The sick, the vulnerable; those with disabilities;
those shut in the home for one reason or another. By going out and helping
others in this time of the pandemic, we missionary disciples are following the
example of the Lord. This Gospel understanding of who we are and what we are
doing gives meaning and purpose to our lives.
We can visit our neighbour and ask if they are
alright. We can observe whether there is enough food available. If they are elderly,
we can ask who is doing the shopping. If sick, who is available to take them to
the hospital? Fortunately, many people are helping and caring, but they may not
see themselves as part of the bigger story.
We have our story of God leading his people even in
the time before Christ. We missionary disciples can understand who we are and
what we do as part of a longer story that goes back to Jesus. Being able to see
ourselves as part of this story gives us strength and purpose which enables us
to serve more readily. We have tapped into a deeper level of spiritual energy.
In this context, another quotation of Pope Francis is
powerful. “The world is always being made. God wants to bring forth the world
with us as partners, continually.” That we are making the world with God, that
we are co-creators, is an amazing thought. Yes, living in a world beset by the
global pandemic is extremely difficult.
Over the last three weeks, much focus has been placed
on the meeting of world leaders at COP26 (Climate Change Conference) in
The message has been a plea to world leaders to make
decisions to reduce the temperature of the world by using less carbon fuels in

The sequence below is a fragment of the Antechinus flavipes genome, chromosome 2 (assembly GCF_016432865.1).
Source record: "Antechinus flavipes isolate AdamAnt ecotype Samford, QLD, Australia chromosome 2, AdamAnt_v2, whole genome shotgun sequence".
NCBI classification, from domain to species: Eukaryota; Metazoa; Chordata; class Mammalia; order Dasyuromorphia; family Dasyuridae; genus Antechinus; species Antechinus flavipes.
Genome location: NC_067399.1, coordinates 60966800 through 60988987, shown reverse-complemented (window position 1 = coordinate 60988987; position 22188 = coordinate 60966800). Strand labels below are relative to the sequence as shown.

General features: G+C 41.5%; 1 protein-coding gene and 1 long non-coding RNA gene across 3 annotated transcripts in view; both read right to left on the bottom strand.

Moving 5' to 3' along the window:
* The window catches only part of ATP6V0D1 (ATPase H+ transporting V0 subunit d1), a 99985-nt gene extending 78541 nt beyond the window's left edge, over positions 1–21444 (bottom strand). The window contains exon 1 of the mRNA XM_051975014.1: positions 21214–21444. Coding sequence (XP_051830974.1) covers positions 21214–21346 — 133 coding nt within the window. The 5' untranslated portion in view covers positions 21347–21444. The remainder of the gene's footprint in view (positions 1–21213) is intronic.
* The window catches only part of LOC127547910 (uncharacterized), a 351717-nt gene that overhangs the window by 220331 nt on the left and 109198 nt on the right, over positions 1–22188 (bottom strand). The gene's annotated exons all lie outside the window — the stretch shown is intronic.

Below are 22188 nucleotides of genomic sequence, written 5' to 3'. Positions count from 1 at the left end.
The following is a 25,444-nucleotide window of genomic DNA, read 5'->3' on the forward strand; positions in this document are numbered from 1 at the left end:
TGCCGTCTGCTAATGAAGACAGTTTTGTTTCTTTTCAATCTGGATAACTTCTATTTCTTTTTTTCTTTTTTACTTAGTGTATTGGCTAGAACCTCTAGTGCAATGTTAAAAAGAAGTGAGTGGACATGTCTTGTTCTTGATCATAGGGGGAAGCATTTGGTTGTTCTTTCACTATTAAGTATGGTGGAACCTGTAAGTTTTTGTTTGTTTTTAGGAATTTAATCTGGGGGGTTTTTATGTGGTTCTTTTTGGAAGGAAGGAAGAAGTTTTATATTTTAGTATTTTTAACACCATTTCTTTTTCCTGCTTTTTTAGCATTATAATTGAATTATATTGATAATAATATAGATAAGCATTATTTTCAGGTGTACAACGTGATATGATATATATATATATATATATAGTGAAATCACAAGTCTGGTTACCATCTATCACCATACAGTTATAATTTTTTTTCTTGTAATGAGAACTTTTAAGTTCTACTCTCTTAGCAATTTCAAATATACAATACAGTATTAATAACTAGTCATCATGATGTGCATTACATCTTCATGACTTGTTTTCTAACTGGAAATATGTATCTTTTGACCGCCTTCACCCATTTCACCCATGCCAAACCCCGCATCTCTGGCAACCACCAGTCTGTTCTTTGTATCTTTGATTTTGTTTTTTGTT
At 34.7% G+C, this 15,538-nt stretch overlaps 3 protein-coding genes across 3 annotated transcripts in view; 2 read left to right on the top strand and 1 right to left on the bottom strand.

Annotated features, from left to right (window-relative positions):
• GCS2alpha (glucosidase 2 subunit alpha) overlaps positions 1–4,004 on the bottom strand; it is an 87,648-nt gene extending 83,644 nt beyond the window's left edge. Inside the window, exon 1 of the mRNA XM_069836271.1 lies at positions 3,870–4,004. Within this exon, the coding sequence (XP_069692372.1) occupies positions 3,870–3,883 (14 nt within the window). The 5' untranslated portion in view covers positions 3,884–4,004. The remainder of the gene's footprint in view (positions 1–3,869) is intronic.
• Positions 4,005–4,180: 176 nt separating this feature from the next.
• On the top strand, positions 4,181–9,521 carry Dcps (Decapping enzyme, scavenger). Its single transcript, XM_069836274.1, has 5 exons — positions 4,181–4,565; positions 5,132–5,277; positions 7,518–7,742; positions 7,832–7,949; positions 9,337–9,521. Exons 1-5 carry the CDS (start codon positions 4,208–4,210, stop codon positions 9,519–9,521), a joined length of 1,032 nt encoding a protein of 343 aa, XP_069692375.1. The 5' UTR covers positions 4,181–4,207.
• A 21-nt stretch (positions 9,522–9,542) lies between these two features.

order to save the planet from disasters such as forest fires, extreme floods
and even the rising of sea levels. I was disappointed to hear in one of the addresses
at the 200th anniversary of the arrival of the Gospel in Aitutaki that
the future of the Cook Islands is in deep-sea mining.
I would have expected at a time when we are concerned
about the destruction of our planet earth that our focus would be on saving the
planet. The Gospel is reminding us that what is happening to God’s creation
demands a more cautionary approach. Surely what brings enormous value to what
we are doing is knowing that we are working with God in creating a better
future for everyone. The pandemic has taught us that money is not the only goal
in life; that we can thrive with less; that happiness comes from being together
and working together. As a country, I hope our values have shifted in the
Then, what might have been important before such as
money is no longer our main focus; that we are not now the same as when the
pandemic started. While we might be blind to what will go on in the depths of
the sea, God sees.
Hopefully, God will continue to see in the oceans His beauty
and not the destruction that humankind has managed to bring about as they have
done on the land, for example, Panguna Copper mine in Bougainville; removing the phosphate from between the walls and
columns of ancient coral in Nauru.
We can believe that with God’s help we can learn many
lessons from our experience of the pandemic. We can discover what we are made
of. We may find there is compassion in our hearts; we may also discover that we
are lacking in compassion, and this may lead us to change and become more
compassionate in the future.
With this knowledge and belief in God with us during
the pandemic, the whole picture changes. While it is a time of trial, it is
also an opportunity for us to choose to create a better world.